Any worries, the McLaren Elva has been subjected to hard track time dissolve with news that the car has covered less than three miles – the charms of the windscreen-less McLaren perhaps lost on a man used to having no more than a halo for shelter.


5. 2012 Aston Martin DBS Coupé 

Valued at £57,000 - £81,000

Ordinarily, an Aston Martin DBS wouldn't make it onto these haloed pages, even if it is one of the prettiest-looking cars on the planet. But this particular example piqued our interest thanks to its scandalously low 65-mile mileage and because it's offered with no reserve and a lower estimate close to what you'd currently pay for a well-used example on Auto Trader. 

After a life on display as part of a private collection, the only caveat is it needs gentle recommissioning. It would be worth it, though. Based on the DB9 – a car so staggeringly beautiful it leaves enthusiasts jangling at the knees – the DBS has had a thorough mechanical overhaul that transforms it from a lazy continent cruiser to a genuine super GT that’ll be as much fun on the Autostrada as it is on the mountain passes as you close in on your destination.  


6. 1998 Italdesign Aztec Barchetta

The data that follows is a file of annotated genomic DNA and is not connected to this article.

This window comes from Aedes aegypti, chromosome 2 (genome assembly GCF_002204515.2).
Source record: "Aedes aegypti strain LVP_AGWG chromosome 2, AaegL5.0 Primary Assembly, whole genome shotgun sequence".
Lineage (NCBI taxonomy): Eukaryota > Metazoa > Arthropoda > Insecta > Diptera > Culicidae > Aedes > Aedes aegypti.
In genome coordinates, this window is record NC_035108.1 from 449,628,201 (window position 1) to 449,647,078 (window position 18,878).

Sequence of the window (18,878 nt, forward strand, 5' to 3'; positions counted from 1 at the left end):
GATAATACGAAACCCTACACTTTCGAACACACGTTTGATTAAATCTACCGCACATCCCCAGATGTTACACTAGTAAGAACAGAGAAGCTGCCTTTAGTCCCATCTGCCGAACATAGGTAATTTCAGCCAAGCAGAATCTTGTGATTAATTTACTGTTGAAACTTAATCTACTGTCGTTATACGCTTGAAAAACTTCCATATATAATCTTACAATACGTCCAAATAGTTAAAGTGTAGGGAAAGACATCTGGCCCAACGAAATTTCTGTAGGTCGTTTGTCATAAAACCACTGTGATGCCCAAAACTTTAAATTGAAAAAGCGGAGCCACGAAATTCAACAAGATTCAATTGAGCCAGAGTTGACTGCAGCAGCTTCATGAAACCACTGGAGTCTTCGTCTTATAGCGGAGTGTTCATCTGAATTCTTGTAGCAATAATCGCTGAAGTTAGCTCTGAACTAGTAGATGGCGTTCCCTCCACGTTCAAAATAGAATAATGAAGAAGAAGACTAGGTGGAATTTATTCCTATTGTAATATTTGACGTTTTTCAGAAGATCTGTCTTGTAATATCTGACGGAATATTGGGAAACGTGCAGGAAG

Valued at £147,000 - £179,000

The Aztec Barchetta is the third windscreen-less car on an auction list that's fast becoming a tribute to the breed, but then, a one-in-20 car is hard to ignore, especially when it looks this good. 

It's a testament to Italdesign's mastery with a block of clay that the Aztec predates the De Tomaso Guarà Barchetta by over half a decade. It's even more striking thanks to its faired-in rear wheels, fighter-jet style canopies and yoke steering wheel. But looks can be deceiving because while the Aztec looks to this day high-tech, it's mechanically very simple with its mid-mounted five-cylinder engine borrowed from the Audi Quattro and a four-wheel drive system that features parts from the Lancia Integrale. The carbon-fibre and Kevlar body is mounted on a comparatively basic steel ladder-frame chassis.


7. Ferrari F40 F-Racer Junior Child's Car